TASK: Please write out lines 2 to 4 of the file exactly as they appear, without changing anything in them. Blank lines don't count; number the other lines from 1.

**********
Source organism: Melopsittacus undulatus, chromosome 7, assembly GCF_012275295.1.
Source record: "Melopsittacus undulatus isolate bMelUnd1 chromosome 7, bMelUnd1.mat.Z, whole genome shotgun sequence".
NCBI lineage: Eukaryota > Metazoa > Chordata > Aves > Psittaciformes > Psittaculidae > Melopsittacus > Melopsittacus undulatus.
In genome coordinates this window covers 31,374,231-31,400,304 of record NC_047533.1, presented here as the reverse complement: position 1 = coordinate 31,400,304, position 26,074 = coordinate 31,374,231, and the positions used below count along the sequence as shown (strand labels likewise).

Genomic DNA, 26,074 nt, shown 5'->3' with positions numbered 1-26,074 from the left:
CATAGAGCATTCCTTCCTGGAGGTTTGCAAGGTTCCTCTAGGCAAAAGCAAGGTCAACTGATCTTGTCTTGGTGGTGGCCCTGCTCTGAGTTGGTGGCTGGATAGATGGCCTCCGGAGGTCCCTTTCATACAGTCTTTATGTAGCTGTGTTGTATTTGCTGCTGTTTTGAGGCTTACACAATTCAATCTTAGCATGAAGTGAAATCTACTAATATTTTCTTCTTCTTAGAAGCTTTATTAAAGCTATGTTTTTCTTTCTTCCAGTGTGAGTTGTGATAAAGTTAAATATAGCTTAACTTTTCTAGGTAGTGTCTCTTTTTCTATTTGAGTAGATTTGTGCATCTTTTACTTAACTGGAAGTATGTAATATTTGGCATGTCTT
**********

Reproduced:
Source record: "Melopsittacus undulatus isolate bMelUnd1 chromosome 7, bMelUnd1.mat.Z, whole genome shotgun sequence".
NCBI lineage: Eukaryota > Metazoa > Chordata > Aves > Psittaciformes > Psittaculidae > Melopsittacus > Melopsittacus undulatus.
In genome coordinates this window covers 31,374,231-31,400,304 of record NC_047533.1, presented here as the reverse complement: position 1 = coordinate 31,400,304, position 26,074 = coordinate 31,374,231, and the positions used below count along the sequence as shown (strand labels likewise).